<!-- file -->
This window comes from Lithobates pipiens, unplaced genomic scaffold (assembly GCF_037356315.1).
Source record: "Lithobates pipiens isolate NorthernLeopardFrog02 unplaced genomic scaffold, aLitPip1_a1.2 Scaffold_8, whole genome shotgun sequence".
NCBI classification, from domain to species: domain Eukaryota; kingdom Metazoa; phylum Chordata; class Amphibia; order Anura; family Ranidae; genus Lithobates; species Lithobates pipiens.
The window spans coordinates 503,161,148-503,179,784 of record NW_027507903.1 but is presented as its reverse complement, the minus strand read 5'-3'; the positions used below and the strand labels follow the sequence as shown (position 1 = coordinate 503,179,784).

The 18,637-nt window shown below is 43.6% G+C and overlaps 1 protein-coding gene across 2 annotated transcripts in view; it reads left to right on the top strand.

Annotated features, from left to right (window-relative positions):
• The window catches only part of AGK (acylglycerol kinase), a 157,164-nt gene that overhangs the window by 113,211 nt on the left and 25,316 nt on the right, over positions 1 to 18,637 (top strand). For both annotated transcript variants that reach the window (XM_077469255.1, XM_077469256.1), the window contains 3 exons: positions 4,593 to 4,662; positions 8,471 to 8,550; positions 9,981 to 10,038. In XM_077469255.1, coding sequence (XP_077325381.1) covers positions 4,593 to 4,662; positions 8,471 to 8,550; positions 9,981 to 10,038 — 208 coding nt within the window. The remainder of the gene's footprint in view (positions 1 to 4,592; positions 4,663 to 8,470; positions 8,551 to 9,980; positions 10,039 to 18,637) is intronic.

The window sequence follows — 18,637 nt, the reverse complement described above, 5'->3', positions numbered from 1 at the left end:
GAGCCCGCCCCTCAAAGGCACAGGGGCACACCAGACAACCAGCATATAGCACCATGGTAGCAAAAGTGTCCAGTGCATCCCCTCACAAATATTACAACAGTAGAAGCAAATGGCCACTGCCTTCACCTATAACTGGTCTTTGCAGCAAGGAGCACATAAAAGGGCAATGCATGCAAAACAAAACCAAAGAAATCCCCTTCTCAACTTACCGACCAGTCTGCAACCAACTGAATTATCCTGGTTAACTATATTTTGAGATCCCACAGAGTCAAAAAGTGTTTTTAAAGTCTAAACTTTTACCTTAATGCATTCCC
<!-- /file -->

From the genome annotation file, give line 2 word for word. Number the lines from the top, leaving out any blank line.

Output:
Source record: "Lithobates pipiens isolate NorthernLeopardFrog02 unplaced genomic scaffold, aLitPip1_a1.2 Scaffold_8, whole genome shotgun sequence".